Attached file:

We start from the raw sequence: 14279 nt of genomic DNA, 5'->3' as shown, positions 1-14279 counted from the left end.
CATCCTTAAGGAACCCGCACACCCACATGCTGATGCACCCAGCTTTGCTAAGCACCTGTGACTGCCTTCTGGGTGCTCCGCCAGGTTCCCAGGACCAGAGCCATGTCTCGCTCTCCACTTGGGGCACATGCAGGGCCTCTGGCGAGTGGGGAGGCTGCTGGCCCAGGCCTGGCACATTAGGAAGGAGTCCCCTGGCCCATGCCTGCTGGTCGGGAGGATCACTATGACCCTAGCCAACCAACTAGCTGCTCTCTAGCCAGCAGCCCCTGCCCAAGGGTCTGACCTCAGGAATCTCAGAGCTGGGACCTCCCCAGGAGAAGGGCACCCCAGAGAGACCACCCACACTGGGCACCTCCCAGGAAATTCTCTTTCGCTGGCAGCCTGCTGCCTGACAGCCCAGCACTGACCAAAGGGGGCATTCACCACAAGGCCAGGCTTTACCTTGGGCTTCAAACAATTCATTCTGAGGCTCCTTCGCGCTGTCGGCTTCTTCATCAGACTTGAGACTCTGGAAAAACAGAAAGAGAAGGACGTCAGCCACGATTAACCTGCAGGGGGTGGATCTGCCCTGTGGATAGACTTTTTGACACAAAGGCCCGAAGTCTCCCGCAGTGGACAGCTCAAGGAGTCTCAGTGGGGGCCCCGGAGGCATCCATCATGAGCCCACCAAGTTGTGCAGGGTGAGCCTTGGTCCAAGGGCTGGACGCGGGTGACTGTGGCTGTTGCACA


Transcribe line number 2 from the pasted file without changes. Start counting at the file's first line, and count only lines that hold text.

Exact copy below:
CATCCTTAAGGAACCCGCACACCCACATGCTGATGCACCCAGCTTTGCTAAGCACCTGTGACTGCCTTCTGGGTGCTCCGCCAGGTTCCCAGGACCAGAGCCATGTCTCGCTCTCCACTTGGGGCACATGCAGGGCCTCTGGCGAGTGGGGAGGCTGCTGGCCCAGGCCTGGCACATTAGGAAGGAGTCCCCTGGCCCATGCCTGCTGGTCGGGAGGATCACTATGACCCTAGCCAACCAACTAGCTGCTCTCTAGCCAGCAGCCCCTGCCCAAGGGTCTGACCTCAGGAATCTCAGAGCTGGGACCTCCCCAGGAGAAGGGCACCCCAGAGAGACCACCCACACTGGGCACCTCCCAGGAAATTCTCTTTCGCTGGCAGCCTGCTGCCTGACAGCCCAGCACTGACCAAAGGGGGCATTCACCACAAGGCCAGGCTTTACCTTGGGCTTCAAACAATTCATTCTGAGGCTCCTTCGCGCTGTCGGCTTCTTCATCAGACTTGAGACTCTGGAAAAACAGAAAGAGAAGGACGTCAGCCACGATTAACCTGCAGGGGGTGGATCTGCCCTGTGGATAGACTTTTTGACACAAAGGCCCGAAGTCTCCCGCAGTGGACAGCTCAAGGAGTCTCAGTGGGGGCCCCGGAGGCATCCATCATGAGCCCACCAAGTTGTGCAGGGTGAGCCTTGGTCCAAGGGCTGGACGCGGGTGACTGTGGCTGTTGCACA